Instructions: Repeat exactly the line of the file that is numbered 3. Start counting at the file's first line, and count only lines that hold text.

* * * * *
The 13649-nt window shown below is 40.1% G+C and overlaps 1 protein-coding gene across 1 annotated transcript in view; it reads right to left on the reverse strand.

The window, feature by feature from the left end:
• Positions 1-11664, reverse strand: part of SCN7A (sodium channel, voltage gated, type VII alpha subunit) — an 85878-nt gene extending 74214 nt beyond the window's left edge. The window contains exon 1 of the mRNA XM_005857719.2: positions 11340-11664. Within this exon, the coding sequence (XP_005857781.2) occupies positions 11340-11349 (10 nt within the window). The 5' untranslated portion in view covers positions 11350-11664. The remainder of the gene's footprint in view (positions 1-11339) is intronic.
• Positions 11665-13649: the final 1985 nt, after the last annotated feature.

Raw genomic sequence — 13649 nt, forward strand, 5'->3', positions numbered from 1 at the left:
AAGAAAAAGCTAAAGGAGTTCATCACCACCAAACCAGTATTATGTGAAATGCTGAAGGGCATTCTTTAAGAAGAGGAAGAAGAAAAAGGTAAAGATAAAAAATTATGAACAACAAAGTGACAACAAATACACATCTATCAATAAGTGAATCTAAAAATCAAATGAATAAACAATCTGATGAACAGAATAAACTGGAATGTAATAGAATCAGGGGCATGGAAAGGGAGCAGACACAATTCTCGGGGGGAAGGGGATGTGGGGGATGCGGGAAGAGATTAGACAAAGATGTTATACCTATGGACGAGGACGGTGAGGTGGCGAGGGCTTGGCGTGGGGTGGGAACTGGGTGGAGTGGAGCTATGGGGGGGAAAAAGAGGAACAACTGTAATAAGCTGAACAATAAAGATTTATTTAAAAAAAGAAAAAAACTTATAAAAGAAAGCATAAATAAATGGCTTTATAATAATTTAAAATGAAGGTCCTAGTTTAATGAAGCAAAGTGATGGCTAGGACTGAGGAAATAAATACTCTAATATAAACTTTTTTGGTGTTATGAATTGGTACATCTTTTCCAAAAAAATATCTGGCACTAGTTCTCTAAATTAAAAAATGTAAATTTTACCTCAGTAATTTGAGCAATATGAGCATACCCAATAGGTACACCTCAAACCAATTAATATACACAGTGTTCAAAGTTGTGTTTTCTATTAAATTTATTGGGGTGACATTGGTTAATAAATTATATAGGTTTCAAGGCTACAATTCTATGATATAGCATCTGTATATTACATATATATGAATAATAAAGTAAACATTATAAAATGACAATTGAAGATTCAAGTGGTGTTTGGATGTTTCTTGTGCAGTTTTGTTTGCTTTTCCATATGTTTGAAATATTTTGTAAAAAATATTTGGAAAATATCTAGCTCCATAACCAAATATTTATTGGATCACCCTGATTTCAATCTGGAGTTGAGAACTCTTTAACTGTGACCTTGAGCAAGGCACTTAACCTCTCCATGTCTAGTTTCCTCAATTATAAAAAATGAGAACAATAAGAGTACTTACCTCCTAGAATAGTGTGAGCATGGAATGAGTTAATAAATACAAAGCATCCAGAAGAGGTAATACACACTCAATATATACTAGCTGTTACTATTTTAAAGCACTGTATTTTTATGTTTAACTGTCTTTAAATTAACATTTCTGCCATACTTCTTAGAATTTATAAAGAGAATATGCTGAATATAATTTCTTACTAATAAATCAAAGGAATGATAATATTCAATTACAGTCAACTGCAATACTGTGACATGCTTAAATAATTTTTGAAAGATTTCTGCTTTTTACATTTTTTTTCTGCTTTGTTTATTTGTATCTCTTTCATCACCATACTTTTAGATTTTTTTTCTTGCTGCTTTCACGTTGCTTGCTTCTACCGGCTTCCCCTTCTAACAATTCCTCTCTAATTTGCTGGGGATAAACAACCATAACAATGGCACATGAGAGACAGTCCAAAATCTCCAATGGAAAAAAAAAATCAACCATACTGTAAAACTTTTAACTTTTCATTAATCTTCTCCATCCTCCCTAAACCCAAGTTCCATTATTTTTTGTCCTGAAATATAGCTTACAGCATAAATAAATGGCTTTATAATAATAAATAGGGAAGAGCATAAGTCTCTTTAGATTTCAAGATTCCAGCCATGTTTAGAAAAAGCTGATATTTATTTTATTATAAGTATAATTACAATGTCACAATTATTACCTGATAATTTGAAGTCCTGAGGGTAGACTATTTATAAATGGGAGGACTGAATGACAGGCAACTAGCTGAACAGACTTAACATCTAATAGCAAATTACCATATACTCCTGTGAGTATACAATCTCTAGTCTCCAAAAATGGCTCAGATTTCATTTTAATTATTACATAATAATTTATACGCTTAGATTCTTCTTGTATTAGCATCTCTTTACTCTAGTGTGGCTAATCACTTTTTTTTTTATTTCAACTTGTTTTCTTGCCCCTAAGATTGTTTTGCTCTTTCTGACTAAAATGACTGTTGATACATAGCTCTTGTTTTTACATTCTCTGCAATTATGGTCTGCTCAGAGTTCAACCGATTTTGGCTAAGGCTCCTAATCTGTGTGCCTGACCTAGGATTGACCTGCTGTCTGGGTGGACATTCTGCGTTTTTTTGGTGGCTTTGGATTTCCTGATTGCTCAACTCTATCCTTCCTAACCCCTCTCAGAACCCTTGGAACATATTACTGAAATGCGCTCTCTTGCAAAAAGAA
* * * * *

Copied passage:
• Positions 1-11664, reverse strand: part of SCN7A (sodium channel, voltage gated, type VII alpha subunit) — an 85878-nt gene extending 74214 nt beyond the window's left edge. The window contains exon 1 of the mRNA XM_005857719.2: positions 11340-11664. Within this exon, the coding sequence (XP_005857781.2) occupies positions 11340-11349 (10 nt within the window). The 5' untranslated portion in view covers positions 11350-11664. The remainder of the gene's footprint in view (positions 1-11339) is intronic.